The Challenges of Inclusion
The article discusses the challenges that schools, administrations, and parents face for inclusion of students. The article begins by discussing a specific case of Bill Hutchinson, a student with Downs syndrome and ADHD, whom has physically hurt teachers at his school. The school has decided to take action again Bill by issuing a court order to have him removed from the classroom for a certain length of time because there seemed to be no other action that could be taken to reasonably removed Bill from the classroom. The argument for taking such extreme action and the ultimate desire for the school district is to place Bill in a school that can accommodate all of his specific needs that the school feels that it cannot do. The parents think that Bill needs to be on a more directed plan for his needs. This issue is important because it shows the conflicts that schools go through to balance the needs of individual children while at the same time maintaining the structure of the school.
Inclusion in schools has been beneficial to a large number of students and there are only a few occasional cases that potential give inclusion a bad name…… but, as the paper argues, inclusion only works well or at all when the schools have the correct systems in place. Often that means for the more troubling students a concept described as “responsible inclusion”, which would separate some students from full inclusion to partial inclusion so that they can get their individual health needs met. There is not a model of inclusion that will fit all students, and there needs to be individual factors that help all students with learning disabilities.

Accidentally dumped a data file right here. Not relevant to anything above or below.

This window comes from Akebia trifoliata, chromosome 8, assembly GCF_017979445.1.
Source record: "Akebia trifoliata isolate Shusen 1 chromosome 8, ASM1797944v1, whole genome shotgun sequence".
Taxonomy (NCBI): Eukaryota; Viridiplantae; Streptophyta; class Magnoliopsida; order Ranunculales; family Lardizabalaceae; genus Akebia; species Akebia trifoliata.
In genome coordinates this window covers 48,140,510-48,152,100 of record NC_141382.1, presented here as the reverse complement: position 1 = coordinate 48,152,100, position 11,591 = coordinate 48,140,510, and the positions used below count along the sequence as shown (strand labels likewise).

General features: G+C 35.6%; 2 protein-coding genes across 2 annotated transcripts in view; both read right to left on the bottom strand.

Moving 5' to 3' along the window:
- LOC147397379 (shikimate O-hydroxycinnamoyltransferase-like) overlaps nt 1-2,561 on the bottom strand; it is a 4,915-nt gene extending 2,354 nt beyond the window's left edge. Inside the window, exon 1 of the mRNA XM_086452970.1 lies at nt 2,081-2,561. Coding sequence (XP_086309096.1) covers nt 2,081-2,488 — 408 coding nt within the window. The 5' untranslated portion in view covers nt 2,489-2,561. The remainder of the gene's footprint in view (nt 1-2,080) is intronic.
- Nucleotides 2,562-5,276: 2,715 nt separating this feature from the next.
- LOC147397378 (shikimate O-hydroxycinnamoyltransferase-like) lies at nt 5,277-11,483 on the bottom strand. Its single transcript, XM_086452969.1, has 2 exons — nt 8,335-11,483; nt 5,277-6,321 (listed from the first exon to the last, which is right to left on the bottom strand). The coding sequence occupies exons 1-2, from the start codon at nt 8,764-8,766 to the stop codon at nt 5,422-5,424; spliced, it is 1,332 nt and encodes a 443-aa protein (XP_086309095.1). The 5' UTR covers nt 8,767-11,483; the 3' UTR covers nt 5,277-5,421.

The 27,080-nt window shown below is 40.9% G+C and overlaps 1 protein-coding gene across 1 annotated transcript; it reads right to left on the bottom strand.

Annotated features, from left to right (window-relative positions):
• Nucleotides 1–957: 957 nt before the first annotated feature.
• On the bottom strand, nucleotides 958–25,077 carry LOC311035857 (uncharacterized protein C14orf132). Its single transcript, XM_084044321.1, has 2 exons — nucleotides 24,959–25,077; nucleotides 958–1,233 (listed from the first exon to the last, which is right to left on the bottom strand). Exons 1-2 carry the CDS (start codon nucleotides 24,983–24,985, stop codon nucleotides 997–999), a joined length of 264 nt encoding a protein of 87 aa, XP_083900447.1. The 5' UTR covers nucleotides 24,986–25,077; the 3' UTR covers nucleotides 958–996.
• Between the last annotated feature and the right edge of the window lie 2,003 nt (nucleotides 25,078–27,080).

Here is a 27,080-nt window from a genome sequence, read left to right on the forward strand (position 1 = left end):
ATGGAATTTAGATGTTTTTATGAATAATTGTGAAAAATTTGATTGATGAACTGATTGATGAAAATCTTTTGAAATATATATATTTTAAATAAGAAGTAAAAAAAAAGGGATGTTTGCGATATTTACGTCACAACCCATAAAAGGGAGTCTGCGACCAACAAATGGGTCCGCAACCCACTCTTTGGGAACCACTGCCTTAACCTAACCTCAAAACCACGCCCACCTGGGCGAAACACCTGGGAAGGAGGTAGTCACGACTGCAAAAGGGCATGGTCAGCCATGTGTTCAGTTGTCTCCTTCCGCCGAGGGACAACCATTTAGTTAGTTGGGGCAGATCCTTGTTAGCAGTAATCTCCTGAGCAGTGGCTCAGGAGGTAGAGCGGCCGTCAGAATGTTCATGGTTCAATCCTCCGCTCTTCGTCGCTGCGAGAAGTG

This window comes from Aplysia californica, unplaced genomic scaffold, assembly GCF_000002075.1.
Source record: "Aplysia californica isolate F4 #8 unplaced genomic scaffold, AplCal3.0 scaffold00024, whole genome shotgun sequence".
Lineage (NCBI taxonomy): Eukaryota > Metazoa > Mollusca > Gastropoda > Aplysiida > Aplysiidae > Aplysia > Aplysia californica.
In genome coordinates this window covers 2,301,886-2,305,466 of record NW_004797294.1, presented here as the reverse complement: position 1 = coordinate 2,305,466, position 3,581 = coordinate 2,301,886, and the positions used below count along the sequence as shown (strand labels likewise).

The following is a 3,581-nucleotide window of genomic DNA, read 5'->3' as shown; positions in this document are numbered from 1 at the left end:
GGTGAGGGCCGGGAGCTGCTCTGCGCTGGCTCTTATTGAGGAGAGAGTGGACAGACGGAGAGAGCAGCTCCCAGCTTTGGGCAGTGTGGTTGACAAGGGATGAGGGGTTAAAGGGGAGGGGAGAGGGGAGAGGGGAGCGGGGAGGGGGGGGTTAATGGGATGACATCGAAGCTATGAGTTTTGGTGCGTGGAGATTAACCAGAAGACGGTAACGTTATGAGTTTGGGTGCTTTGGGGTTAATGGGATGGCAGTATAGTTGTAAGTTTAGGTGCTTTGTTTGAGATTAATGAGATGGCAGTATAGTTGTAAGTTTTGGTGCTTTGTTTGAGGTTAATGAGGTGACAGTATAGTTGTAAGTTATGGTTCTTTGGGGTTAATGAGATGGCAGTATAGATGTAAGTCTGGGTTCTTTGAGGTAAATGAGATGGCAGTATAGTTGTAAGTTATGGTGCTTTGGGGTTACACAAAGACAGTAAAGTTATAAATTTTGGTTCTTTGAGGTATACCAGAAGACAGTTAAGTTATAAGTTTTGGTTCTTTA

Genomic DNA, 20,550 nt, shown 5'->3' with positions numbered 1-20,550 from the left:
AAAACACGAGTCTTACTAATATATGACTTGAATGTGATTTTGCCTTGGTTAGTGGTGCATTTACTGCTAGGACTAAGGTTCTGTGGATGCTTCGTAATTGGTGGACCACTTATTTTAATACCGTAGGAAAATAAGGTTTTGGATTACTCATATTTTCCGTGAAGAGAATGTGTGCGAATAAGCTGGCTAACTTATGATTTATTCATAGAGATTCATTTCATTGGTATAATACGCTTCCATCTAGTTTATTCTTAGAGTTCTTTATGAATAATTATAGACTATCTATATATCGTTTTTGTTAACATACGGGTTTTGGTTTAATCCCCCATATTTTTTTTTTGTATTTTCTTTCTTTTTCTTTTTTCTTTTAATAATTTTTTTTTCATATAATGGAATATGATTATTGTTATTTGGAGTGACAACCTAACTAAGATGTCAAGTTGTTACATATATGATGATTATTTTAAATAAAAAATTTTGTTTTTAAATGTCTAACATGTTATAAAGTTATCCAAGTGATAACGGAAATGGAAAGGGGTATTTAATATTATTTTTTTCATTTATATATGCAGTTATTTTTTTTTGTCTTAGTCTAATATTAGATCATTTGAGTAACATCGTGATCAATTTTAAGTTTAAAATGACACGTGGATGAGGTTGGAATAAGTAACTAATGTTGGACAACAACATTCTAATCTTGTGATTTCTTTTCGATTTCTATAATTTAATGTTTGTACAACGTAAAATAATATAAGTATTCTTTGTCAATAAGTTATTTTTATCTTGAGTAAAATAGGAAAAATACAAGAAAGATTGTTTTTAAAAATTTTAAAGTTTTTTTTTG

What schools can do to “create a safe environment”?
As listed in the article,
Adopt the right attitude – Students with LD have the ability to perform at a high level, don’t follow stereotypes.
Have information at hand – Give access to teachers about students
Keep everyone in the loop – Have all teachers give ideas on ways to help the students.
Have a plan and review it – Have periodic meetings to refocus teachers on students.
Invest in training and resources – Help younger teachers help their students.
Review teacher assignments – Make sure teachers get the support to help students.
What this has to do with our discussion?
I felt with a topic like learning disabilities it would be important to research the effect of inclusion or LD students on mainstream teacher. I think that generally as partially discussed in this article, the struggle of inclusion, is a lack of knowledge, supervision and practice by teachers. Clearly there is much that school systems need to do to meet the requirements of IDEA as well as create an open and safe environment for all students to succeed.
Information taken from the article
Caralee Adams (2006, June). The Challenges of Inclusion. Scholastic Administr@tor, 5(8), 49-50,52. Retrieved July 22, 2007, from ProQuest Education Journals database. (Document ID: 1047713741).
created by George Hughes-Strange